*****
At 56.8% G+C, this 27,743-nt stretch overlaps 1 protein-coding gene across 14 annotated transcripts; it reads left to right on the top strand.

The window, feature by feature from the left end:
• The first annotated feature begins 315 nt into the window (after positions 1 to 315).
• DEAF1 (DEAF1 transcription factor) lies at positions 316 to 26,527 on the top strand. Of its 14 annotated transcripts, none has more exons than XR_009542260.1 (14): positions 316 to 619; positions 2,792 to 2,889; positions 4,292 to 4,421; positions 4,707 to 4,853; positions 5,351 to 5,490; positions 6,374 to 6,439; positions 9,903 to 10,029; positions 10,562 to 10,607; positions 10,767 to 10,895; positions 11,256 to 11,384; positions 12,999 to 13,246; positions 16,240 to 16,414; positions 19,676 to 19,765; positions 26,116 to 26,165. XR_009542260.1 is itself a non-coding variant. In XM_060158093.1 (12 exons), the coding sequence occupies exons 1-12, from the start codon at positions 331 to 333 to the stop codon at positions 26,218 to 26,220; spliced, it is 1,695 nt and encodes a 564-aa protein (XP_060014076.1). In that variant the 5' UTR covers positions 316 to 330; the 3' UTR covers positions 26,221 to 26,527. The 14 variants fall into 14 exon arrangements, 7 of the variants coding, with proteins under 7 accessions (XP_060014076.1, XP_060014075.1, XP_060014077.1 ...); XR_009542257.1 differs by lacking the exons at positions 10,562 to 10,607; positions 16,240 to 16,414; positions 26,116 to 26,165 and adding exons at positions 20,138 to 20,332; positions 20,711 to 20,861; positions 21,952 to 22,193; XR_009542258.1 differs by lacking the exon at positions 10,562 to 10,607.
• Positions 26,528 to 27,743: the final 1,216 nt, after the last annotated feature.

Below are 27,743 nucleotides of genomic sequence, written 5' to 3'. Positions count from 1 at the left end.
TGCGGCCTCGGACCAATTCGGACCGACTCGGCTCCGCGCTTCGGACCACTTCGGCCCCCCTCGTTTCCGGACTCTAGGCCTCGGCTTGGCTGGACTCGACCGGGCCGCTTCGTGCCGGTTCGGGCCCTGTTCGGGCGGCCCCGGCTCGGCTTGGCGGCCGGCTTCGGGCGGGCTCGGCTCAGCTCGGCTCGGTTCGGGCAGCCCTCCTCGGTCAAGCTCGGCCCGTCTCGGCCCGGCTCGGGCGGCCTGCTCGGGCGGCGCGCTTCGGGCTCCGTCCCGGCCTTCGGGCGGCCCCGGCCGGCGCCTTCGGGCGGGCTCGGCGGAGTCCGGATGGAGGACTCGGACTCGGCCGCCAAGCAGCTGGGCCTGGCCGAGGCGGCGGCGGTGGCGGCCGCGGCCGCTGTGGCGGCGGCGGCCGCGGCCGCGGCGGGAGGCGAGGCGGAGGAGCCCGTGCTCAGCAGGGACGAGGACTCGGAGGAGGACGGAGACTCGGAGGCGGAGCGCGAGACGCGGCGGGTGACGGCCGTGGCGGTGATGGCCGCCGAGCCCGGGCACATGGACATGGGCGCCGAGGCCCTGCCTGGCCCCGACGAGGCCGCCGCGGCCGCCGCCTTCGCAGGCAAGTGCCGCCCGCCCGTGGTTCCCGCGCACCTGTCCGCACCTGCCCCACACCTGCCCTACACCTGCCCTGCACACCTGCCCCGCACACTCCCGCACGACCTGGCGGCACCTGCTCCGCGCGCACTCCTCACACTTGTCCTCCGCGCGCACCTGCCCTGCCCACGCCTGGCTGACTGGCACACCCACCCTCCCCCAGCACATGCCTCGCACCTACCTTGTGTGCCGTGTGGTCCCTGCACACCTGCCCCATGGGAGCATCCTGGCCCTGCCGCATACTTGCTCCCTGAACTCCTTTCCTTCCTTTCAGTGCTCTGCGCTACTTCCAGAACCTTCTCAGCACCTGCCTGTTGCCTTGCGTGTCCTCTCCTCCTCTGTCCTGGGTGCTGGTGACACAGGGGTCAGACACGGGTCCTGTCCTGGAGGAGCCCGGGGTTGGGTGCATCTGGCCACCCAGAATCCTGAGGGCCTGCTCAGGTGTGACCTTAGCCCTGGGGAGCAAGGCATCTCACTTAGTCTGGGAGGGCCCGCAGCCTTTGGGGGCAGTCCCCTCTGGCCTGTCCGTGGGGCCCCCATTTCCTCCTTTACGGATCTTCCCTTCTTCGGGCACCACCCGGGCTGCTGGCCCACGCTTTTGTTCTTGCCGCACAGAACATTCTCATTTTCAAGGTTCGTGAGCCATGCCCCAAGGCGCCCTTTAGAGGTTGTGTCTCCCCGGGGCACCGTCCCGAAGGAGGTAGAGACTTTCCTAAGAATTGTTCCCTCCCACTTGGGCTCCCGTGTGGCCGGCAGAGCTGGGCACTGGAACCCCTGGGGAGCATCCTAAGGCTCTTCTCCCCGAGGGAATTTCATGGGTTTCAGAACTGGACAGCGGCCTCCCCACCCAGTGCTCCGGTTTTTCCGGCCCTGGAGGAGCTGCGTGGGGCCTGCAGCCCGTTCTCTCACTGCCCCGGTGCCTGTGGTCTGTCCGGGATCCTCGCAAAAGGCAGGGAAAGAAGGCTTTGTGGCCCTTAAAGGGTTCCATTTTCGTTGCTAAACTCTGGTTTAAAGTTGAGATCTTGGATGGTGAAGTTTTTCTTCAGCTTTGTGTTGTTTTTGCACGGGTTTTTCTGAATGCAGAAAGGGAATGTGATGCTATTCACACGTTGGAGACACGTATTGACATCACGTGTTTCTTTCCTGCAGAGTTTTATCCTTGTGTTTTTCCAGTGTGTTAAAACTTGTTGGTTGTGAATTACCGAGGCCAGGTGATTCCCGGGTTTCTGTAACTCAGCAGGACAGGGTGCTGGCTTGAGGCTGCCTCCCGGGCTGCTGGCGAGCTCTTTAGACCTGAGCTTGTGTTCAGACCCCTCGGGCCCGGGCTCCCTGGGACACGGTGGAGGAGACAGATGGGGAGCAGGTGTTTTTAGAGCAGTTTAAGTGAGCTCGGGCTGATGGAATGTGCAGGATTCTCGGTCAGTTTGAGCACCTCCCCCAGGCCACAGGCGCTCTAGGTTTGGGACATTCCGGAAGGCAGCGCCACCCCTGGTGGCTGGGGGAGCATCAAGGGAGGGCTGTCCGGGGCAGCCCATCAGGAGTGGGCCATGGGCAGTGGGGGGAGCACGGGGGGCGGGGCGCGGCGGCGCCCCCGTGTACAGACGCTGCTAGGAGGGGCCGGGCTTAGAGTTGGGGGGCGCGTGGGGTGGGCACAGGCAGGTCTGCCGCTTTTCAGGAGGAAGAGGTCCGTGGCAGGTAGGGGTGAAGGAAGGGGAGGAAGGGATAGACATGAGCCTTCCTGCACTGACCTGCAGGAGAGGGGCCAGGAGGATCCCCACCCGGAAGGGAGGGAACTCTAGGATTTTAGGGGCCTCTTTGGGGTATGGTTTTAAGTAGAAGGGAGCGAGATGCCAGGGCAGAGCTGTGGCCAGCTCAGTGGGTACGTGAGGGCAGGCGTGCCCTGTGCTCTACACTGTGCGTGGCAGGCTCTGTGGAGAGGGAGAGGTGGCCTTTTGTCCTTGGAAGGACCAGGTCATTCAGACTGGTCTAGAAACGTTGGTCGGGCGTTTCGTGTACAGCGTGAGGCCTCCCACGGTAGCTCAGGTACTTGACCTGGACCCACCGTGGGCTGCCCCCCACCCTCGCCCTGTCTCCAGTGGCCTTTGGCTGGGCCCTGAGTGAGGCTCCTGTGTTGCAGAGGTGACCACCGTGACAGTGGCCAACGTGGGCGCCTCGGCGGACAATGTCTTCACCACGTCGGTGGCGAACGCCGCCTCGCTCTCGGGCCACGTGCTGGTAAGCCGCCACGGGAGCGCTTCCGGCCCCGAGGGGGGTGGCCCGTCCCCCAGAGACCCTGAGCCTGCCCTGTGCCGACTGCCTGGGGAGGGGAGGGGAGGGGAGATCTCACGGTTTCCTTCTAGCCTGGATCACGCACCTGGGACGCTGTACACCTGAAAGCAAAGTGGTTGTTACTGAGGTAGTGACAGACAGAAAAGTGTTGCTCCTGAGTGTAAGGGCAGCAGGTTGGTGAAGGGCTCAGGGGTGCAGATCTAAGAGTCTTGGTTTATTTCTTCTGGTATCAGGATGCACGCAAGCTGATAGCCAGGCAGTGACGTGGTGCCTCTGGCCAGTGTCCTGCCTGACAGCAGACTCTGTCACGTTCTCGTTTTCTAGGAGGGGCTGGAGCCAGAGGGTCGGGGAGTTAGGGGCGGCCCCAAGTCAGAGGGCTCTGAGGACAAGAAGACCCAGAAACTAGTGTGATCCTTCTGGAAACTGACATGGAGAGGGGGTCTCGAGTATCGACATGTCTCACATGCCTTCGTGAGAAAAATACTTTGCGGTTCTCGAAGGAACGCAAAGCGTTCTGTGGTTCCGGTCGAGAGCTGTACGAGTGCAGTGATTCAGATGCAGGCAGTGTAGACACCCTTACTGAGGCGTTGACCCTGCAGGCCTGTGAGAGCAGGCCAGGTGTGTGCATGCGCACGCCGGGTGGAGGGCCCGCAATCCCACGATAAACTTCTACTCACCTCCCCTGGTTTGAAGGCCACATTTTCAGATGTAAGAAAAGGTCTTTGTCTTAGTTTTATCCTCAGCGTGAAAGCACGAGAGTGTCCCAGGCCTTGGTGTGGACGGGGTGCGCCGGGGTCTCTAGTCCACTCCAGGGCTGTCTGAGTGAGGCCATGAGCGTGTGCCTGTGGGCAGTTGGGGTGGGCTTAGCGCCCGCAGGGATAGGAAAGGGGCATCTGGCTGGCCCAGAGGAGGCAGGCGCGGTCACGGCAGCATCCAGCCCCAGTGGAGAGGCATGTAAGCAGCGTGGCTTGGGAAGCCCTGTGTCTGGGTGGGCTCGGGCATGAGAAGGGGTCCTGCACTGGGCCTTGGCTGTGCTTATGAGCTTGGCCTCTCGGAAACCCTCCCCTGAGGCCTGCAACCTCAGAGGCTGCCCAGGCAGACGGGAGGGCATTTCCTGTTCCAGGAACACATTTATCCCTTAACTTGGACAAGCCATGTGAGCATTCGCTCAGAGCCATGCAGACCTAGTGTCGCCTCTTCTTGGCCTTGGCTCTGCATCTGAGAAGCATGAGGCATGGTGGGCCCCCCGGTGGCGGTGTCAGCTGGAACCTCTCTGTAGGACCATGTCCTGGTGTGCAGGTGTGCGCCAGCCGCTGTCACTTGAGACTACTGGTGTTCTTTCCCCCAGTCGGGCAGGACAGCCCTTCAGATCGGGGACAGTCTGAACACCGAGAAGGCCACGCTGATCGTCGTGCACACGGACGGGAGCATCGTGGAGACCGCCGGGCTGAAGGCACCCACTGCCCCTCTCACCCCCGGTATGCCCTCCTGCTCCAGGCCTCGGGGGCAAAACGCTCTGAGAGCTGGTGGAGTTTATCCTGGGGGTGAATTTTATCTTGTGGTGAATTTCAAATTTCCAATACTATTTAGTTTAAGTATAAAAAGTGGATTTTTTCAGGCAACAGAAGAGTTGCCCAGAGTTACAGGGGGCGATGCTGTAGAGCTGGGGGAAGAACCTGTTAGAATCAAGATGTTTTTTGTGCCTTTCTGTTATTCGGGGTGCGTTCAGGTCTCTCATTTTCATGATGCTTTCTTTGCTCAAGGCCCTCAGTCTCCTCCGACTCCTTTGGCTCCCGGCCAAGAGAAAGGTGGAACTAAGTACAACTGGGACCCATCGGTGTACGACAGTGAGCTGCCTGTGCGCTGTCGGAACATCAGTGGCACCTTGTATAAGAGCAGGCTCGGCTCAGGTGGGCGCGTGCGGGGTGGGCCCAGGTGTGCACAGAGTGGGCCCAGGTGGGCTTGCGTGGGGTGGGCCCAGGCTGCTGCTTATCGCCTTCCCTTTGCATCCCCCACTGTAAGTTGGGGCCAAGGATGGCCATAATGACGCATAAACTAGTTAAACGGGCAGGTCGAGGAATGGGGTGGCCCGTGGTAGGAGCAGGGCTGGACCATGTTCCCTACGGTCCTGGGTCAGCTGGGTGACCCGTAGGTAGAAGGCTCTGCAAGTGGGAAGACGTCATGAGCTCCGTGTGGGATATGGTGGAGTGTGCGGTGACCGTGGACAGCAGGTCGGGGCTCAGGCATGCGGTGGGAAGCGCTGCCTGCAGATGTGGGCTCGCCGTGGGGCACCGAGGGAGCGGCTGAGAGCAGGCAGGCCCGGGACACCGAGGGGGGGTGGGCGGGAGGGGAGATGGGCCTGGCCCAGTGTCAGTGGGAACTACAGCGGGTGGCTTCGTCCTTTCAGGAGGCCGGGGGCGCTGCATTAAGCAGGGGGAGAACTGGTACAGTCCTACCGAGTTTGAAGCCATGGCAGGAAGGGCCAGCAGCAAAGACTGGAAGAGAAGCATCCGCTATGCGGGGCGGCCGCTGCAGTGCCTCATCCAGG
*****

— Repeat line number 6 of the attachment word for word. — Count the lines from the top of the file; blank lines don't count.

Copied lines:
Below are 27,743 nucleotides of genomic sequence, written 5' to 3'. Positions count from 1 at the left end.